We had a pleasant walk through a green hillside park with a small pagoda and a large circular building apparently being used for the upcoming G20 summit. Behind that building however, was a much grander structure – Gwangan bridge. A white, stately construction, Gwangan bridge stretches elegantly across the water with the merest suggestion of a curve, its two uprights draping lines of suspension down to the dual roadways below. We got a much better and much cooler look at the bridge from the window of a coffee shop across the water. It was only 9 o’clock.
I wasn’t going to go home without a look at Jagalchi, Korea’s biggest fish markets, and a fascinating tourist draw for those who like it writhing and raw. Put me down for one of each, I said, and off we went, witnessing another fight on the subway, this time between an old man selling merchandise on the train and a reluctant customer cum passenger. Apparently they were arguing over the impolite sentence she used when saying, ‘no thanks, I’m all right.’ I shook my head.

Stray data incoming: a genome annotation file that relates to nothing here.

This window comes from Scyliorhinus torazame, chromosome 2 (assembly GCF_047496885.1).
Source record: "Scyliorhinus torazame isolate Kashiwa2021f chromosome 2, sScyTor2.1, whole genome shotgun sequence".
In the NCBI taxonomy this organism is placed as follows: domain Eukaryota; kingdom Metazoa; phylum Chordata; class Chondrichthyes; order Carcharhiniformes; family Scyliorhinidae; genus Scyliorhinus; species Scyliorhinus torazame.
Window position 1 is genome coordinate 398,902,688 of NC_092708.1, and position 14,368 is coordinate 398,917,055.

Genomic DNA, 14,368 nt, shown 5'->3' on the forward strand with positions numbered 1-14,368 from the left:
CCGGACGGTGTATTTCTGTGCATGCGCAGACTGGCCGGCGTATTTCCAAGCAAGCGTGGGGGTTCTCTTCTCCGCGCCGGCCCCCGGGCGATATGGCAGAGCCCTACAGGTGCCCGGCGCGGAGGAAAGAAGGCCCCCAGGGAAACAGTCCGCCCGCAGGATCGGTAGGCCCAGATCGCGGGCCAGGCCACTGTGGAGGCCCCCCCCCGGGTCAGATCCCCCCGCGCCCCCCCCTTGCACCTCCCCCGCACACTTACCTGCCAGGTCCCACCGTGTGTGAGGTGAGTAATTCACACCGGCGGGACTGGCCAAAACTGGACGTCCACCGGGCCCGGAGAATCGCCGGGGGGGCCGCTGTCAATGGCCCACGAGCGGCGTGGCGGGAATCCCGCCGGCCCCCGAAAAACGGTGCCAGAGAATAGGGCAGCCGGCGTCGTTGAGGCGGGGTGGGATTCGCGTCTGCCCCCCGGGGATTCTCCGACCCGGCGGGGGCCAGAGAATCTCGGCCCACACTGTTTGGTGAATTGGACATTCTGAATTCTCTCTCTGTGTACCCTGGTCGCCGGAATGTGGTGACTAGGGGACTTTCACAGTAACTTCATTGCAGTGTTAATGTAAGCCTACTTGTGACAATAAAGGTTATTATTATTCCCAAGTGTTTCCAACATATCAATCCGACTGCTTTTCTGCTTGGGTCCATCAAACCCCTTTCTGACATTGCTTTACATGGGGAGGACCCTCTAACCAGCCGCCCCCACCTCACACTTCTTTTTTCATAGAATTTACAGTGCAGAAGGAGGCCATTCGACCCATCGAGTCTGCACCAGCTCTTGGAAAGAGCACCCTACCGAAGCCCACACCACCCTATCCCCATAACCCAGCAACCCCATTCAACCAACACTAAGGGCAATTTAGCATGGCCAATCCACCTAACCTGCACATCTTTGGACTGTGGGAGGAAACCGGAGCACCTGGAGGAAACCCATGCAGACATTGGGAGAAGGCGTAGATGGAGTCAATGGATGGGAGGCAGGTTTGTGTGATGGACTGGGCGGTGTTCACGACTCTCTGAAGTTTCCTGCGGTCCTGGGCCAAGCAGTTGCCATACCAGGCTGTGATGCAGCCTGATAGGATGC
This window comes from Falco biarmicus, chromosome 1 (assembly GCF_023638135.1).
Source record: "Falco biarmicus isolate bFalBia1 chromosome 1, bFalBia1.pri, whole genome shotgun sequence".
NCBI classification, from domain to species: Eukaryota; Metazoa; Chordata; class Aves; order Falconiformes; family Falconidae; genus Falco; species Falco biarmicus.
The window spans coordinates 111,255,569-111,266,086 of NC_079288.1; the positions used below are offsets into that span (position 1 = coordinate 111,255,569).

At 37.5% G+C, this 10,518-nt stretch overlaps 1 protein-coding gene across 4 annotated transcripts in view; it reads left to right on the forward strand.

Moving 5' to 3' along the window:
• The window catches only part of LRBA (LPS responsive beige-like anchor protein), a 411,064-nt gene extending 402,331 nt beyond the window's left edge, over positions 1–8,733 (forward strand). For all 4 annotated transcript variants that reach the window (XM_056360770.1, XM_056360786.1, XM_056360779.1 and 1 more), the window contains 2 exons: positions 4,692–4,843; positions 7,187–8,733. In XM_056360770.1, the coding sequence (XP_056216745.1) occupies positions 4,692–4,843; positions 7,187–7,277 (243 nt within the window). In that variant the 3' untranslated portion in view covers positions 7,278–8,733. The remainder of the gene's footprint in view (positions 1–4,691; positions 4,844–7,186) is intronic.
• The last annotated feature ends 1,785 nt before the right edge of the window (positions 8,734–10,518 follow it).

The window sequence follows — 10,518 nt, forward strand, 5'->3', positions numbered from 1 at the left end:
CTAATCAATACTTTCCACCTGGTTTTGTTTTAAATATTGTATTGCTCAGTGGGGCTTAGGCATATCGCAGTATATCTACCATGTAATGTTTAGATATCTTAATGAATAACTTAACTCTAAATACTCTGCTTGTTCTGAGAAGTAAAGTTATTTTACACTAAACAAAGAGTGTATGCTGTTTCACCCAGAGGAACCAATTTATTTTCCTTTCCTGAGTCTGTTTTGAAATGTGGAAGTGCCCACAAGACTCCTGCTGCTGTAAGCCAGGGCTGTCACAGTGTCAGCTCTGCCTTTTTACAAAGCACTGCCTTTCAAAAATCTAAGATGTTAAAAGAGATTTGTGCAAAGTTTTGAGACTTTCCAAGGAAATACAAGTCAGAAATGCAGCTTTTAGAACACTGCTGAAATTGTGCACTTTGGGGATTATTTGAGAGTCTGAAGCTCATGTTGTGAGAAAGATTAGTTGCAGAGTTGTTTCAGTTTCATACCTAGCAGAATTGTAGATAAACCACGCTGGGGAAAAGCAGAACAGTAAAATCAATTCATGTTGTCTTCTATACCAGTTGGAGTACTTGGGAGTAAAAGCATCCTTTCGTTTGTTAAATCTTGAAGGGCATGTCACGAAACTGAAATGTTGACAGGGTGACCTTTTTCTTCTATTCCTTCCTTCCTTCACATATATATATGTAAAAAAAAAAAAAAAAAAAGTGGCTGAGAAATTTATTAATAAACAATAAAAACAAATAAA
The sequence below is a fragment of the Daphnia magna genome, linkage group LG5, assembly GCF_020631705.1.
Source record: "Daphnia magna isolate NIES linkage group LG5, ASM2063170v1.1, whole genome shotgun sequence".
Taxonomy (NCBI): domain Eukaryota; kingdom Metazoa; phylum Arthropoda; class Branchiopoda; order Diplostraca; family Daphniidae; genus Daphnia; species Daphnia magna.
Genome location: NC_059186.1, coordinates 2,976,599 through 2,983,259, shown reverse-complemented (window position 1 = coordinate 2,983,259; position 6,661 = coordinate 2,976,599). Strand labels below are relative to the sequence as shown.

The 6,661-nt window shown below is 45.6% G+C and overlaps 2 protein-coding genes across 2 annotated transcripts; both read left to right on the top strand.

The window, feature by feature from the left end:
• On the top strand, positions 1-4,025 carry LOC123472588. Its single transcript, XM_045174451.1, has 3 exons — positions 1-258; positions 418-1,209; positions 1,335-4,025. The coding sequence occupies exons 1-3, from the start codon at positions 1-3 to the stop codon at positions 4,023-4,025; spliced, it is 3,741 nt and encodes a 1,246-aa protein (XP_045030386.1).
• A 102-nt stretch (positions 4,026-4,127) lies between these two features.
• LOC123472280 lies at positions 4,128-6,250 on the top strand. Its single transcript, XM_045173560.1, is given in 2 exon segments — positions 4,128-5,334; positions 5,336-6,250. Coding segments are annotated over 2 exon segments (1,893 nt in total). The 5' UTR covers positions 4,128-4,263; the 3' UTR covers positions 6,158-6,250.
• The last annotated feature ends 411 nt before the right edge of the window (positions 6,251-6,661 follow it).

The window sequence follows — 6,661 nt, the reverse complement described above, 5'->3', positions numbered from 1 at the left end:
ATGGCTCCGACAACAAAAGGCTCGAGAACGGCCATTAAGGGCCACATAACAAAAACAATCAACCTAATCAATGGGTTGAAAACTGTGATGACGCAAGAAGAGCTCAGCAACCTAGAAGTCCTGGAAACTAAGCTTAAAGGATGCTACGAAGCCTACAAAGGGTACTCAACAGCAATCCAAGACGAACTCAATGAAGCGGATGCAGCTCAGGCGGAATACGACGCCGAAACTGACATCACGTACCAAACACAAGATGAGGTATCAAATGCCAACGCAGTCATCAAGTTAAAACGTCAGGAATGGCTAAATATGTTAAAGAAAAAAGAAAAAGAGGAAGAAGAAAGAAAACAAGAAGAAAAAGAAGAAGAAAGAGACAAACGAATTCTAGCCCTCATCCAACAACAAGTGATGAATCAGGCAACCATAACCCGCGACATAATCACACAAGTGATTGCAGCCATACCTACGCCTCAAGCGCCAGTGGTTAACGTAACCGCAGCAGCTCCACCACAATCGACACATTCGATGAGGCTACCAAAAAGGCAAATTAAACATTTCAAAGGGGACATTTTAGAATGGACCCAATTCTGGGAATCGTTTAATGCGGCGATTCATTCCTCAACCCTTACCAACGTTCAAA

The fish markets were everything they promised to be – corridors of indoor outdoor open air aquatic flavor lined with row upon row of tanks bursting with God’s tastiest creations. You wouldn’t think the sea could hold such a variety of scales, fins, tentacles and spiky, pulsating things that shouldn’t be eaten but are. And Koreans eat the lot. Nothing is wasted that comes from the sparkling depths – even bunches of seaweed and square-faced sting rays are abundant. But the best things about about Jagalchi were the teams of adjumma working with cleavers to turn a pile of squid into white mince, and the fish tanks crowded like a peak-hour train, slimy black fish sliding over the edge for a breather, sometimes flipping out onto the floor in their enthusiasm. We had an early lunch of raw fish and went back to the station, the bright morning already intensifying into white hot midday. We took a slower mugunghwa train back to Seoul, and for most of the six hour journey I slept like a gutted fish – sprawled out, white and dead to the world.
All in all, we’d spent 11 hours in Busan, and not a minute wasted.